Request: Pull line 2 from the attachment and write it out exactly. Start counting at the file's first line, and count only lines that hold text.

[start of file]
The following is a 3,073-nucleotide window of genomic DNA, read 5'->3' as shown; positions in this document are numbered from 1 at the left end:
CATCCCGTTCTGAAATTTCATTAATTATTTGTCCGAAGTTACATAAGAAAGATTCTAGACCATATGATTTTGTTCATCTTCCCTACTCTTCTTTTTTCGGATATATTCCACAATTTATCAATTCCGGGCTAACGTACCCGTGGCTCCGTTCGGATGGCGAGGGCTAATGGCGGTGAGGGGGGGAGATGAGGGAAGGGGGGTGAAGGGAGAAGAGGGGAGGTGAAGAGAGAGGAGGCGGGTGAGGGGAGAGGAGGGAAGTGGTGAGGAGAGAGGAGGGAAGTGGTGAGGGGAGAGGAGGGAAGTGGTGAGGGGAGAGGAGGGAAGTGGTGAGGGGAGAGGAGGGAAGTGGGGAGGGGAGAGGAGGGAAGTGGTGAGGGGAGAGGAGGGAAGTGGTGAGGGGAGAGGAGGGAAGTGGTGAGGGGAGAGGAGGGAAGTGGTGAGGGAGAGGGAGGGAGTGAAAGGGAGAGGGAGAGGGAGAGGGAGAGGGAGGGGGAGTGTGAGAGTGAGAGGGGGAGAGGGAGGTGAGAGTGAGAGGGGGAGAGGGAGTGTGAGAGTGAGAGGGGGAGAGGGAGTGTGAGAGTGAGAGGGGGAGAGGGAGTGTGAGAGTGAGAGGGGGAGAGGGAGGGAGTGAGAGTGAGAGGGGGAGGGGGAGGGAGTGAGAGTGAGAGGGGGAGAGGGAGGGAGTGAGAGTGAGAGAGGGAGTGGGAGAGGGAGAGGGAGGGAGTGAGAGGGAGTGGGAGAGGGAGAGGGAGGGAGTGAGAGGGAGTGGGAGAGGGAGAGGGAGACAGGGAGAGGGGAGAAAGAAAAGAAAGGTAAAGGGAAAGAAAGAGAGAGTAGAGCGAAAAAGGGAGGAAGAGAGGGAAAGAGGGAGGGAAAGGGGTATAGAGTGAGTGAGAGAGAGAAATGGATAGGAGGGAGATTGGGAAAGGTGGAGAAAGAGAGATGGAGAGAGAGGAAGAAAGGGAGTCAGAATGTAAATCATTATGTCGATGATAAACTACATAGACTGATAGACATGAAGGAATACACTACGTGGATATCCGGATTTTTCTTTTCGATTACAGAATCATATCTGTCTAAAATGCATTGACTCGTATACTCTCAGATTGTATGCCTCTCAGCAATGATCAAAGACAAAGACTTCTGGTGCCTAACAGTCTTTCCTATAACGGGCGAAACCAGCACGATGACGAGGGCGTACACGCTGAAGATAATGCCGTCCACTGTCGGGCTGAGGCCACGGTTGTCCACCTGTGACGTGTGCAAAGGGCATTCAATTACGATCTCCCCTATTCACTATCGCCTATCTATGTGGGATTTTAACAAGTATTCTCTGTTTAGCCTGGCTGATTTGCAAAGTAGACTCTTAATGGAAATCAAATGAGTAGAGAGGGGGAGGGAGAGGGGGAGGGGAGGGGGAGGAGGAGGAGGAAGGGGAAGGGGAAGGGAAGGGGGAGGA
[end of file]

CATCCCGTTCTGAAATTTCATTAATTATTTGTCCGAAGTTACATAAGAAAGATTCTAGACCATATGATTTTGTTCATCTTCCCTACTCTTCTTTTTTCGGATATATTCCACAATTTATCAATTCCGGGCTAACGTACCCGTGGCTCCGTTCGGATGGCGAGGGCTAATGGCGGTGAGGGGGGGAGATGAGGGAAGGGGGGTGAAGGGAGAAGAGGGGAGGTGAAGAGAGAGGAGGCGGGTGAGGGGAGAGGAGGGAAGTGGTGAGGAGAGAGGAGGGAAGTGGTGAGGGGAGAGGAGGGAAGTGGTGAGGGGAGAGGAGGGAAGTGGTGAGGGGAGAGGAGGGAAGTGGGGAGGGGAGAGGAGGGAAGTGGTGAGGGGAGAGGAGGGAAGTGGTGAGGGGAGAGGAGGGAAGTGGTGAGGGGAGAGGAGGGAAGTGGTGAGGGAGAGGGAGGGAGTGAAAGGGAGAGGGAGAGGGAGAGGGAGAGGGAGGGGGAGTGTGAGAGTGAGAGGGGGAGAGGGAGGTGAGAGTGAGAGGGGGAGAGGGAGTGTGAGAGTGAGAGGGGGAGAGGGAGTGTGAGAGTGAGAGGGGGAGAGGGAGTGTGAGAGTGAGAGGGGGAGAGGGAGGGAGTGAGAGTGAGAGGGGGAGGGGGAGGGAGTGAGAGTGAGAGGGGGAGAGGGAGGGAGTGAGAGTGAGAGAGGGAGTGGGAGAGGGAGAGGGAGGGAGTGAGAGGGAGTGGGAGAGGGAGAGGGAGGGAGTGAGAGGGAGTGGGAGAGGGAGAGGGAGACAGGGAGAGGGGAGAAAGAAAAGAAAGGTAAAGGGAAAGAAAGAGAGAGTAGAGCGAAAAAGGGAGGAAGAGAGGGAAAGAGGGAGGGAAAGGGGTATAGAGTGAGTGAGAGAGAGAAATGGATAGGAGGGAGATTGGGAAAGGTGGAGAAAGAGAGATGGAGAGAGAGGAAGAAAGGGAGTCAGAATGTAAATCATTATGTCGATGATAAACTACATAGACTGATAGACATGAAGGAATACACTACGTGGATATCCGGATTTTTCTTTTCGATTACAGAATCATATCTGTCTAAAATGCATTGACTCGTATACTCTCAGATTGTATGCCTCTCAGCAATGATCAAAGACAAAGACTTCTGGTGCCTAACAGTCTTTCCTATAACGGGCGAAACCAGCACGATGACGAGGGCGTACACGCTGAAGATAATGCCGTCCACTGTCGGGCTGAGGCCACGGTTGTCCACCTGTGACGTGTGCAAAGGGCATTCAATTACGATCTCCCCTATTCACTATCGCCTATCTATGTGGGATTTTAACAAGTATTCTCTGTTTAGCCTGGCTGATTTGCAAAGTAGACTCTTAATGGAAATCAAATGAGTAGAGAGGGGGAGGGAGAGGGGGAGGGGAGGGGGAGGAGGAGGAGGAAGGGGAAGGGGAAGGGAAGGGGGAGGA